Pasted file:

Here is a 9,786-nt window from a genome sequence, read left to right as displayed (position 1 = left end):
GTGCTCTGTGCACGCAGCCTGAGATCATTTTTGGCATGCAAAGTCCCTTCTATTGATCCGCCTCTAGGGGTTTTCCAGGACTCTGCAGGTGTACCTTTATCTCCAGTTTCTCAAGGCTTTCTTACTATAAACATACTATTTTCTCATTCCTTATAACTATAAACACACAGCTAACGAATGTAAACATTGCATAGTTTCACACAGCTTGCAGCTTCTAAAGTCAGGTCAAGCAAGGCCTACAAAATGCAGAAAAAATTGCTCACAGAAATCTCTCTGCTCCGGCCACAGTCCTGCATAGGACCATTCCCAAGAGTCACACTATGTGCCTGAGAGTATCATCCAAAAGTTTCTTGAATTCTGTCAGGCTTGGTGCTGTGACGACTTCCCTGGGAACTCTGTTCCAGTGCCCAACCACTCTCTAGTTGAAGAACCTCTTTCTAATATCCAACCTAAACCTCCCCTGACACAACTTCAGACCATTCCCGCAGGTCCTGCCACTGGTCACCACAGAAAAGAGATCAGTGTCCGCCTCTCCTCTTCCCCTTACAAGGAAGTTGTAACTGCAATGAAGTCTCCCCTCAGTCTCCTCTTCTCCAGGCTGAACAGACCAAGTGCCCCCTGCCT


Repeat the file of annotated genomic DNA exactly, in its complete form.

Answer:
Here is a 9,786-nt window from a genome sequence, read left to right as displayed (position 1 = left end):
GTGCTCTGTGCACGCAGCCTGAGATCATTTTTGGCATGCAAAGTCCCTTCTATTGATCCGCCTCTAGGGGTTTTCCAGGACTCTGCAGGTGTACCTTTATCTCCAGTTTCTCAAGGCTTTCTTACTATAAACATACTATTTTCTCATTCCTTATAACTATAAACACACAGCTAACGAATGTAAACATTGCATAGTTTCACACAGCTTGCAGCTTCTAAAGTCAGGTCAAGCAAGGCCTACAAAATGCAGAAAAAATTGCTCACAGAAATCTCTCTGCTCCGGCCACAGTCCTGCATAGGACCATTCCCAAGAGTCACACTATGTGCCTGAGAGTATCATCCAAAAGTTTCTTGAATTCTGTCAGGCTTGGTGCTGTGACGACTTCCCTGGGAACTCTGTTCCAGTGCCCAACCACTCTCTAGTTGAAGAACCTCTTTCTAATATCCAACCTAAACCTCCCCTGACACAACTTCAGACCATTCCCGCAGGTCCTGCCACTGGTCACCACAGAAAAGAGATCAGTGTCCGCCTCTCCTCTTCCCCTTACAAGGAAGTTGTAACTGCAATGAAGTCTCCCCTCAGTCTCCTCTTCTCCAGGCTGAACAGACCAAGTGCCCCCTGCCT